The same sky I had seen months earlier on the football field, replaced with an entirely different viewpoint.

Saying yes, allowed me to do that.



UNDATED -- Undated handout of the painting HMS Erebus in the Ice, 1846, by Francois Etienne Musin, 19th century. .  The 165-year-old ship's clock that was supposed to have been lost in the Canadian Arctic with the ill-fated Franklin Expedition has inexplicably surfaced in Britain.  HANDOUT PHOTO: © National Maritime Museum, London       For Randy Boswell (Canwest). 0925-franklin-ships

UNDATED — Undated handout of the painting HMS Erebus in the Ice, 1846, by Francois Etienne Musin, 19th century. . The 165-year-old ship’s clock that was supposed to have been lost in the Canadian Arctic with the ill-fated Franklin Expedition has inexplicably surfaced in Britain. HANDOUT PHOTO: © National Maritime Museum, London For Randy Boswell (Canwest). 0925-franklin-ships

Erebus. A deep darkness and shadow – a place between Earth and the underworld of Hades. Recorded in Greek mythology as a place of eternal suffering, a featureless and lightless world of terror.

I stood upon the waters of the infamous Northwest Passage. Gazing about me and struggling to recognise my way back to the hamlet of Ulukhaktok. The small Inuit township on Victoria Island, a place I called home for a period of several weeks.

The island sits to the north of the Northwest Passage, overlooking the famous stretch of water. The Inuit have long and detailed oral history of encounters with Europeans. Some rumoured meetings with survivors of polar expeditions, others, of uncovered graves. Wooden beams from uncovered ghost ships have also been scavenged and repurposed, most found as structural features in homes of industrious Inuit – heirlooms patched into the quilt of living history.

When I was young, I was captivated by tales of adventurers at the ends of the Earth. Pioneering men seeking discomfort far away from home. Each seeking their own fate and fortune. One such tale stuck with me.

A tale of men who wandered for days on end. Taking shelter behind formations of solid ice, thrust up from the sea. Hunkered and huddled together to avoid the stinging and deathly bite of the arctic wind. Faces gnarled and twisted from frostbite, barely recognisable. Their thoughts no longer coherent and logical. They were doomed in an alien world. Leaving their stricken ships behind, they took their chances on finding land. The small chance of salvation. Some of them resisted, but eventually they all succumbed to the cold and were taken by the darkness.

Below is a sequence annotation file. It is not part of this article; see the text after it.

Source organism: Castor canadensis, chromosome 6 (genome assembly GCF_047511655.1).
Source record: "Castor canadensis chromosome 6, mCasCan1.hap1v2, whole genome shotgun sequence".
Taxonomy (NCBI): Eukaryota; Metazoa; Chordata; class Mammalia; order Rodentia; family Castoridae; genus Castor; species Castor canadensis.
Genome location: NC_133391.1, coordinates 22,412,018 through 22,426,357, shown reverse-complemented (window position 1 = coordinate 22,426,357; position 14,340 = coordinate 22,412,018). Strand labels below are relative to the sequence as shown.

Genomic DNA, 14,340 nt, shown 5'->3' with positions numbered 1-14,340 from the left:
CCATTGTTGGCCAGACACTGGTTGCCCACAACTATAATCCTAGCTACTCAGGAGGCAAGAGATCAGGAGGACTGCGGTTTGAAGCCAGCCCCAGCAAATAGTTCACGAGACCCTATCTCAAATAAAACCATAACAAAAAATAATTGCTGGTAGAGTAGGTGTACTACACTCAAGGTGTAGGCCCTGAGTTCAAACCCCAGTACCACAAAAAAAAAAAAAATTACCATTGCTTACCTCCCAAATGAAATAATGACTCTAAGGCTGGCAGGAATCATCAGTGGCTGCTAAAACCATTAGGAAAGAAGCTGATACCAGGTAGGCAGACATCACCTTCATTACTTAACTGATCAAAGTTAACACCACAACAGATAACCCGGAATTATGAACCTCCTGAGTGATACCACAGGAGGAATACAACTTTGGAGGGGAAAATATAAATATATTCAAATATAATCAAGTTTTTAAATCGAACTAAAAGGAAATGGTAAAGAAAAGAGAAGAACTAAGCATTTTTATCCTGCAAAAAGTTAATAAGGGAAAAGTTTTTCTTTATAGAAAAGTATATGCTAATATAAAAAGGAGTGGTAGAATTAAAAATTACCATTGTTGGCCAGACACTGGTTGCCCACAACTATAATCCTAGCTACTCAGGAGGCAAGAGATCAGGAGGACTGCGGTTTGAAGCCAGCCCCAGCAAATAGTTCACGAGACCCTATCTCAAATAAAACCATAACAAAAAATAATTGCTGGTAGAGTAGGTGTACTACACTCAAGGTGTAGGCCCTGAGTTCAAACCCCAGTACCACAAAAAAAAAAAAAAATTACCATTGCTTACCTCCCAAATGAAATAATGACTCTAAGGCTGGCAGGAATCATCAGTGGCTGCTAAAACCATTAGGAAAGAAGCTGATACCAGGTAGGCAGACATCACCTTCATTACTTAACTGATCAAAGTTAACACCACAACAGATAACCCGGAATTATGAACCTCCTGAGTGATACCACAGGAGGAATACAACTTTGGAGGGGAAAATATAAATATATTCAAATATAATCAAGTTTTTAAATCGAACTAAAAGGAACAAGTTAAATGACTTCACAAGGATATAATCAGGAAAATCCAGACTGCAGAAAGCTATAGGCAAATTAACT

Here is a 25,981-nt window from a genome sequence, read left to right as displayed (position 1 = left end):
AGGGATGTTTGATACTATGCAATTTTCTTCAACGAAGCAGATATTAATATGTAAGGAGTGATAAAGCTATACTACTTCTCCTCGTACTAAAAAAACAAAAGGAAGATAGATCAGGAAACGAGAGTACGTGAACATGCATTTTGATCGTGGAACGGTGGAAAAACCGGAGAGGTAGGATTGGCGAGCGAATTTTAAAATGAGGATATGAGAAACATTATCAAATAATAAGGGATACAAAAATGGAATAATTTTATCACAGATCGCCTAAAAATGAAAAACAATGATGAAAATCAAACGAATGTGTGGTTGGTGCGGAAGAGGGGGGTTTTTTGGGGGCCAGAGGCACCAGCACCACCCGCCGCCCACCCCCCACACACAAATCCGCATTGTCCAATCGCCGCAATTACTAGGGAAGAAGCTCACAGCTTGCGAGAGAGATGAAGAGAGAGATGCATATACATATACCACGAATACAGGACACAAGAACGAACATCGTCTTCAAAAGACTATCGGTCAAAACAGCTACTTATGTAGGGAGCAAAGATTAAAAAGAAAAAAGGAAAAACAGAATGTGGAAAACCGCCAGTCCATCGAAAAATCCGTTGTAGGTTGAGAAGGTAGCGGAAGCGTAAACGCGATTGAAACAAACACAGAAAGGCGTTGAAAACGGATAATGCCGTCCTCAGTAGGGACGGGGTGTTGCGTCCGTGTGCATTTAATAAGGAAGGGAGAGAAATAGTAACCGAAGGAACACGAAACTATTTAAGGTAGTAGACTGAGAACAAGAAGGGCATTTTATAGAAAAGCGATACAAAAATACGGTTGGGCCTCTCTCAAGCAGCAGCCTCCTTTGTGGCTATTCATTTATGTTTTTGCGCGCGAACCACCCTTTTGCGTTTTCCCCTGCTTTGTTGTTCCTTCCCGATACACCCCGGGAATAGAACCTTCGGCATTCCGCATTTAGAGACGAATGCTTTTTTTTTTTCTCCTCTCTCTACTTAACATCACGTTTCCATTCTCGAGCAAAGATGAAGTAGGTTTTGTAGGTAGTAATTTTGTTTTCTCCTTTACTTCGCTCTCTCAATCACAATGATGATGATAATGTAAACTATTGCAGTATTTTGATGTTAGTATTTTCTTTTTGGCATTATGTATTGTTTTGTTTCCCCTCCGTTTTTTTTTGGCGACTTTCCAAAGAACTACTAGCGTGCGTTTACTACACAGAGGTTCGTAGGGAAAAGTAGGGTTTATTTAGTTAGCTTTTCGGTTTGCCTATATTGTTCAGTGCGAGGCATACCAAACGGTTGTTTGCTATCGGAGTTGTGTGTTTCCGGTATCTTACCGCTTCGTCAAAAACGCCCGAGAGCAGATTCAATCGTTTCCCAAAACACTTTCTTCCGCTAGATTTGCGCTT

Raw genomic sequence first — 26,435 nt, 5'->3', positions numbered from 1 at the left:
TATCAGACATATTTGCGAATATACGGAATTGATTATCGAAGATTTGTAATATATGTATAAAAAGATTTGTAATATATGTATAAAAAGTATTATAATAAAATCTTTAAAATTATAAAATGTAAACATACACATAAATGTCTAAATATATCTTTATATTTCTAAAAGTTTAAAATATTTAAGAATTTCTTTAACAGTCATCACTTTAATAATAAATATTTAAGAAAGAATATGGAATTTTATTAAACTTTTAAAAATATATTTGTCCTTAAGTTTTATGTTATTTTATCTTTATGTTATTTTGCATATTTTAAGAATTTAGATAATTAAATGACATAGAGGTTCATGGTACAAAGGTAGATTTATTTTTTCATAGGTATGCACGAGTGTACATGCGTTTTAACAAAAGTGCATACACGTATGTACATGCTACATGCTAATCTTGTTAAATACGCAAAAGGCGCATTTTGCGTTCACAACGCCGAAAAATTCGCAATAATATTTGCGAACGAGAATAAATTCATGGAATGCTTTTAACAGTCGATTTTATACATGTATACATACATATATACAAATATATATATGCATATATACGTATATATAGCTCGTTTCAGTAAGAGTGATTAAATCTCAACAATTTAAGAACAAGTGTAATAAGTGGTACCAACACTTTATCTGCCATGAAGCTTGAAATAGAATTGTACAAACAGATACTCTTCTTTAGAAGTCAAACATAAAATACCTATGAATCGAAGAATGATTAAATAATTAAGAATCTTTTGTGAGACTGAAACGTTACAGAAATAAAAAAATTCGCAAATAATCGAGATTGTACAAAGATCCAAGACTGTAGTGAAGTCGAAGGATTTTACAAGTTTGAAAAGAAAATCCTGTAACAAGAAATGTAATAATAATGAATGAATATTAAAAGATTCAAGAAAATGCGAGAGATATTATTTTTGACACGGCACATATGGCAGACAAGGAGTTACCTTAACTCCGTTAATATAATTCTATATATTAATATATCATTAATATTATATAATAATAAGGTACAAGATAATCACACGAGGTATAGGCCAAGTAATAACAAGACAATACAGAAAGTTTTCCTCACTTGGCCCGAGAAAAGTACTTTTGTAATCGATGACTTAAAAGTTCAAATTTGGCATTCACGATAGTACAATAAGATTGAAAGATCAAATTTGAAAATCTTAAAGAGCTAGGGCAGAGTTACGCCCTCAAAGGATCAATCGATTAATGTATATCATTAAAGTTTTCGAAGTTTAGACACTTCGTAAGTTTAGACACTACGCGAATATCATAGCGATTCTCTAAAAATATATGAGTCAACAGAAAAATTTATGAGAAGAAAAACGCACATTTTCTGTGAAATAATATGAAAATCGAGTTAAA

In 1846, Sir John Franklin set off on the doomed expedition to find the Northwest Passage. Under the command of Franklin, two ships set sail from England with a combined crew of 134. Near King William Island, deep in the Canadian arctic, the ships became engulfed in ice.

On April 22, 1848, 105 survivors left the ships in an attempt to reach solid ground on foot. None survived.

At the time of commission, the two vessels were labeled the “jewels in the crown of the royal navy” and specially equipped for arctic and Antarctic expeditions. Their thick hulls adept at cutting through sea-ice.

As the frozen ocean hemmed the expedition in, the ice stops the ships in the path. Both vessels were slowly broken apart and sunk to the sea bottom. Forever frozen in purgatory between Earth and hell.

HMS Erebus and HMS Terror.

The script, written by the poetic hand of fate, could not have been any more perfect.

I could not help to think of Franklin during my time in Ulukhaktok. The man himself was endlessly fascinating. I first came across his name while talking to the locals themselves. Over hot tea and bannick, a fried bread dough, an Inuit elder told me the story of Franklin’s first foray into the Arctic – his 1819 expedition to chart the north coast of Canada, just south, across the Northwest Passage from Ulukhaktok.

Franklin’s mission was to chart the area eastwards from the mouth of the Coppermine River. Franklin lost 11 of his 20 men, as well as almost drowning himself. Most died of starvation caused by a lack of proper planning. Blaming deserted and unstocked outposts for their predicament, the survivors were forced to eat lichen. Suggestions of at least one murder and even cannibalism sullied Franklin’s name. To add insult to injury he was even bestowed the moniker of “the man who ate his boots”.

Following his failed Canadian expedition, Franklin was then appointed Lieutenant-Governor of Van Diemen’s Land (Tasmania) from 1837 to 1843. At the time, he was considered unpopular because of his progressive views towards the penal colony and the treatment of prisoners. He allegedly wanted to make life for convicts more humane, which did not sit well with the aristocracy.

His history of doomed command never played against him. His command of Erebus sealed his fate, and that of his men.

Like Franklin, the arctic is a complete contrast and list of contradictions. It is simple and yet infinitely complex and ever-changing. The ultimate frontier of human existence, balancing on the edge of the proverbial knife.